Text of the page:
In Support of Columns


Columns have been a part of architecture seemingly since the beginning of time.  Stylistically they’ve evolved since their use in ancient Egypt, Greece and Rome, but their functionality in carrying a great deal of weight persists. In our historically-inspired new builds and restoration work, columns are most often found on a home’s exterior, and the question of which style to use depends wholly on the theme of the residence.  

Columns are typically comprised of three separate components, and the combination of those pieces helps to indicate the character of a house. Below, we aim to demystify this enduring architectural element.

The Base

In ancient Greece, some columns rose directly from the floor below, but in modern day, nearly all columns sit on a base. The base may be square or round or a combination thereof.  In some instances, mountain homes for example, a more substantial stone base may support the weight of a tapered wood column above. On other homes, bases may be larger and square featuring inset molding, indicative of a more formal exterior. At a traditional shingle style property, a shingled or fieldstone base is often seen to add authenticity to the residence.

The Shaft

The tall vertical portion between the base and the top of a column is referred to as the shaft. Shafts may be round, square, or polygonal, and depending on the period of the home may be solid or fluted. Timeless architecture most often features round or square columns without fluting or fuss. Considered more upscale than the square shaft, the round shaft is typically seen with Georgian architecture against a brick facade.  More casual presentations may feature a square shaft, especially in contemporary interpretations. Depending on the scale of the house, the shaft may be straight or tapered for visual variation.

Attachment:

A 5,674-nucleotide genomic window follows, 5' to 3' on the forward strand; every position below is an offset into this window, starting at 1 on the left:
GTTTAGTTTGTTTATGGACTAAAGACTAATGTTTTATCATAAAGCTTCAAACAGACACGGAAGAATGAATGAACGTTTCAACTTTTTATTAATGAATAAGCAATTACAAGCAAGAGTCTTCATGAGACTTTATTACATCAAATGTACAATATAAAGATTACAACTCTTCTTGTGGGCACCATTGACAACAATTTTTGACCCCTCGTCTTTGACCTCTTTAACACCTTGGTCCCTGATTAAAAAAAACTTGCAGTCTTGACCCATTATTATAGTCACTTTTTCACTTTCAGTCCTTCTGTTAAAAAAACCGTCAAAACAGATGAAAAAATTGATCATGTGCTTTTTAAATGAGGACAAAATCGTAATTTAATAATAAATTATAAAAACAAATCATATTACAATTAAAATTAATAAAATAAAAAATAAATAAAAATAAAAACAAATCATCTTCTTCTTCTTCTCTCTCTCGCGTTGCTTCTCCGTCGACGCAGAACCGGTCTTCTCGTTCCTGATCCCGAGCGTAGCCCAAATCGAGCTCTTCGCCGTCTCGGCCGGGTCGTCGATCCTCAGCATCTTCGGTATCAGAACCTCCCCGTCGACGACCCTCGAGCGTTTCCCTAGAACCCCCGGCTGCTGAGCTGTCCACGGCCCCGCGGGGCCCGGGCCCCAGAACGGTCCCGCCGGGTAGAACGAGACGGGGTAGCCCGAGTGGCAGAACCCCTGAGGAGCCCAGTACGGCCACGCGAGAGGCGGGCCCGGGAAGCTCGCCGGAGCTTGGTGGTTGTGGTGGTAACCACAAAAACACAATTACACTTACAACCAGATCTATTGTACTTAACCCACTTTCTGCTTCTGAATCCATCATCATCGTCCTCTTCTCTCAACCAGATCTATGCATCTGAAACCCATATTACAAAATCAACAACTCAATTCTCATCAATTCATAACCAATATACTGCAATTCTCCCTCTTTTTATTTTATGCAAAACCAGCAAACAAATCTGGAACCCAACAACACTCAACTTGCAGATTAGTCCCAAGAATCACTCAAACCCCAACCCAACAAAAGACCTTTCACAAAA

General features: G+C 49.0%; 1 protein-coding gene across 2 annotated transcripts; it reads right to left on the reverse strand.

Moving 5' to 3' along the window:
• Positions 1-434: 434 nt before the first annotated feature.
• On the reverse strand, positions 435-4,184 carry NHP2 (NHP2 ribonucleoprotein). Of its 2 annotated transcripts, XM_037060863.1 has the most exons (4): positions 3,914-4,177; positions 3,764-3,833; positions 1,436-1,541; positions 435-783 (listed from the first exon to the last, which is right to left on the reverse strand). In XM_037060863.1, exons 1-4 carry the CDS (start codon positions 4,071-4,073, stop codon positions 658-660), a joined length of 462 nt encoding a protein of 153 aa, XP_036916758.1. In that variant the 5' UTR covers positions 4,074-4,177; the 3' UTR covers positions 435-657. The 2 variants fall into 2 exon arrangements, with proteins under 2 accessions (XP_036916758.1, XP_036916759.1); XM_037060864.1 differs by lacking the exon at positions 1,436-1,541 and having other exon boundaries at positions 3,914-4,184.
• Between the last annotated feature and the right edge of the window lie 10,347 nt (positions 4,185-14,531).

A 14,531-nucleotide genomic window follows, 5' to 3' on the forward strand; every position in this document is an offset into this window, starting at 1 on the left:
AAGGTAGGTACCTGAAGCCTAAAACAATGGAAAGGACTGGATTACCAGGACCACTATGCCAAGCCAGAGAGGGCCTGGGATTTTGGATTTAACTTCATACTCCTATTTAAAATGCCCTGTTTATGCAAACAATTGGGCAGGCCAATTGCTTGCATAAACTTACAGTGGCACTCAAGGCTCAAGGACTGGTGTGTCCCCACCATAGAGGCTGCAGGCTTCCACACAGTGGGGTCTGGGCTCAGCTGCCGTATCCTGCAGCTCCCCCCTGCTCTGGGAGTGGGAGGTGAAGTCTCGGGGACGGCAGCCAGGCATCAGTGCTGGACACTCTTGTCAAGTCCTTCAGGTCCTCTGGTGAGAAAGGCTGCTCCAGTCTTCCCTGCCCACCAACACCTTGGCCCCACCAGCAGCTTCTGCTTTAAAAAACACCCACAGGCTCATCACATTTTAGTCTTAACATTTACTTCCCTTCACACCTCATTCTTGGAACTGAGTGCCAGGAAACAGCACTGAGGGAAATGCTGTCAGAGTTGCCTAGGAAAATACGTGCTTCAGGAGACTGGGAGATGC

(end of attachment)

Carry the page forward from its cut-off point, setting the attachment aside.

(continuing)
The Capital

The capital is made up of three distinct pieces. The necking is just above the shaft, beyond that sits the echinus, and the abacus tops the element. As a supporting slab atop the capital, the abacus is nearly always square. In ancient times it would have acted as a buffer in between volutes, leaves, or other decoration in the echinus and the weight of a building.  In timeless architecture our capitals are typically very reserved, without fanfare or flourishes from long ago.

Whether supporting a portico, the weight of a second story porch, or countless other use cases indoors or out, the style of home will dictate the chosen style of column. If thinking about columns has you re-thinking your own home’s presentation, contact us to learn how we might approach the project.  In the interim, we hope you’ll find meaningful inspiration in our portfolio.